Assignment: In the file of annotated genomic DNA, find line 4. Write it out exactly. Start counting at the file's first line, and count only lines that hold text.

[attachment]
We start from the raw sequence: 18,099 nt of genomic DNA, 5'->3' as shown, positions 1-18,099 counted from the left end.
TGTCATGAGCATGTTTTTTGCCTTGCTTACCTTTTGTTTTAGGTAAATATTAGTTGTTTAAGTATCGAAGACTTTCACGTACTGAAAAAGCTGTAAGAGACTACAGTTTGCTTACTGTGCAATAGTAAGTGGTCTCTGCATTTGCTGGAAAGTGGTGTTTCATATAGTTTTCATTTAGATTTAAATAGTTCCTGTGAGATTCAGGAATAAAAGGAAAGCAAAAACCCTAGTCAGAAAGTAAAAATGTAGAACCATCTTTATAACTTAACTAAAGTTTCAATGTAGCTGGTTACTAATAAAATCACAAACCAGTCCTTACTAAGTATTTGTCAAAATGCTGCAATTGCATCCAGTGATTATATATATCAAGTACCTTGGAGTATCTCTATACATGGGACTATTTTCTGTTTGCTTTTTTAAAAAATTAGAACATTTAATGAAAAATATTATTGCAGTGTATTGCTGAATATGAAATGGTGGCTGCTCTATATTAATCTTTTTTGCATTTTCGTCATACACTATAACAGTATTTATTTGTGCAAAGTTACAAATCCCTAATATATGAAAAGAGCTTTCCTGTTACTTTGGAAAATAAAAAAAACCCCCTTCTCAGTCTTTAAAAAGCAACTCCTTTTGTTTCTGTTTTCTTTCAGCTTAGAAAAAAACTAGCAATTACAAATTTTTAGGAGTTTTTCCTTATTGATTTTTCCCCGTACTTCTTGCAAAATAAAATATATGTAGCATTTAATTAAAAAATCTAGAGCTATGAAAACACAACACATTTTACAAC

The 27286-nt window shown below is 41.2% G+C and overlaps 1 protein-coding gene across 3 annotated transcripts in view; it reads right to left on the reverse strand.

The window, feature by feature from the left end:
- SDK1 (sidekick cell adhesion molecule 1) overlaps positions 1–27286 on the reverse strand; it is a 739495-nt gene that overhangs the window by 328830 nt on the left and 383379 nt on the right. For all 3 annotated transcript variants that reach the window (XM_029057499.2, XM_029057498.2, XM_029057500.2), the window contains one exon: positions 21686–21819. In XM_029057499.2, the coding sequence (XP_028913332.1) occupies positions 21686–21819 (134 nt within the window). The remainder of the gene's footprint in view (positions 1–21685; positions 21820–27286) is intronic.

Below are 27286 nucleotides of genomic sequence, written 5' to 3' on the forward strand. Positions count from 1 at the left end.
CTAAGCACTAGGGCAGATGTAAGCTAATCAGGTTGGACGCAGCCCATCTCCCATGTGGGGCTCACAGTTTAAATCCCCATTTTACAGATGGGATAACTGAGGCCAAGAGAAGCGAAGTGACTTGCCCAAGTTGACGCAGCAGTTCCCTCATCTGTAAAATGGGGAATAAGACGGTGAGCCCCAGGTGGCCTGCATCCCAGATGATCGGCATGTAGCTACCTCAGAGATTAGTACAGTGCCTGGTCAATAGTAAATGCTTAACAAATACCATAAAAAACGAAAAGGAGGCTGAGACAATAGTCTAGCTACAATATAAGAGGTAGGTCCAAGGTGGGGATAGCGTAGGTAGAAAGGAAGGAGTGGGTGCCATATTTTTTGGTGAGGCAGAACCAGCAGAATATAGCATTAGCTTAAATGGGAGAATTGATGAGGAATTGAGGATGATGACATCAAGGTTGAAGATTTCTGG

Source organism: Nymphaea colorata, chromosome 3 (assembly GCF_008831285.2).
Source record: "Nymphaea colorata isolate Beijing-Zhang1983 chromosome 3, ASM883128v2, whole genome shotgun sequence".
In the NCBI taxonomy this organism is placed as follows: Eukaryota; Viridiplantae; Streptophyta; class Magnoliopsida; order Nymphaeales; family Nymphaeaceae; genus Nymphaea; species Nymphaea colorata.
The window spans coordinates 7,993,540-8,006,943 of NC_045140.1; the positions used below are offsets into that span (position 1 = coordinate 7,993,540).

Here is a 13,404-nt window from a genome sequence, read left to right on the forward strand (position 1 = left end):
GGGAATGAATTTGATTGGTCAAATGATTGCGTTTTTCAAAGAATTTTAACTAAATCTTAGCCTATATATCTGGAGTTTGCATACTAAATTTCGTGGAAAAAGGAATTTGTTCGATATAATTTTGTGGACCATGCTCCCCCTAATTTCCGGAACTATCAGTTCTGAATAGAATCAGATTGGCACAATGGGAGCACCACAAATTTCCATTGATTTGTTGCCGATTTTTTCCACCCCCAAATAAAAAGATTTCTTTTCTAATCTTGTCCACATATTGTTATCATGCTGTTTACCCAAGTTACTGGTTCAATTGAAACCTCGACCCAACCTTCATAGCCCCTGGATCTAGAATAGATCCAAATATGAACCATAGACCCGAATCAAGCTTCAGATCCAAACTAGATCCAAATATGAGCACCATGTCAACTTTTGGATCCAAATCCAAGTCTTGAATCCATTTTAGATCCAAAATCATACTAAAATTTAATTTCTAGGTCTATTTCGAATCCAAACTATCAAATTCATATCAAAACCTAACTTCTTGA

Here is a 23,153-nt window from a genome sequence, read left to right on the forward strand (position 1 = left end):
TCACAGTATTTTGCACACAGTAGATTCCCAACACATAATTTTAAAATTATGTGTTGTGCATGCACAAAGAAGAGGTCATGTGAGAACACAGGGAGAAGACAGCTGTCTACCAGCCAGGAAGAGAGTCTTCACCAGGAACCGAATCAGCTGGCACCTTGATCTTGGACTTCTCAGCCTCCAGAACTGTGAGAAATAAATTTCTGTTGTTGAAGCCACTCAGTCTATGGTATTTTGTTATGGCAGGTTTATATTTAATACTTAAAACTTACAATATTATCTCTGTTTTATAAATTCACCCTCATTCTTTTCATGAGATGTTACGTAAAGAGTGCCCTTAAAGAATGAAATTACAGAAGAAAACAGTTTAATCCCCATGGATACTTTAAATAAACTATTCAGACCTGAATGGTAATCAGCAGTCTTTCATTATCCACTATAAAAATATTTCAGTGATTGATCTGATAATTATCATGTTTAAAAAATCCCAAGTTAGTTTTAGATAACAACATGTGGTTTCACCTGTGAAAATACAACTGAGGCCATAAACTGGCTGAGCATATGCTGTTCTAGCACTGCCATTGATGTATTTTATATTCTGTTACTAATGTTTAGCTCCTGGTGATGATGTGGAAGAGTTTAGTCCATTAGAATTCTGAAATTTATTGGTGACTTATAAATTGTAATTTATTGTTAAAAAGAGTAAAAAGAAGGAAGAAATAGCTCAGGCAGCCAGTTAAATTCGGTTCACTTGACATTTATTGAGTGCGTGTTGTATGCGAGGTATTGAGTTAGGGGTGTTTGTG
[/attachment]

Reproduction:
The window, feature by feature from the left end: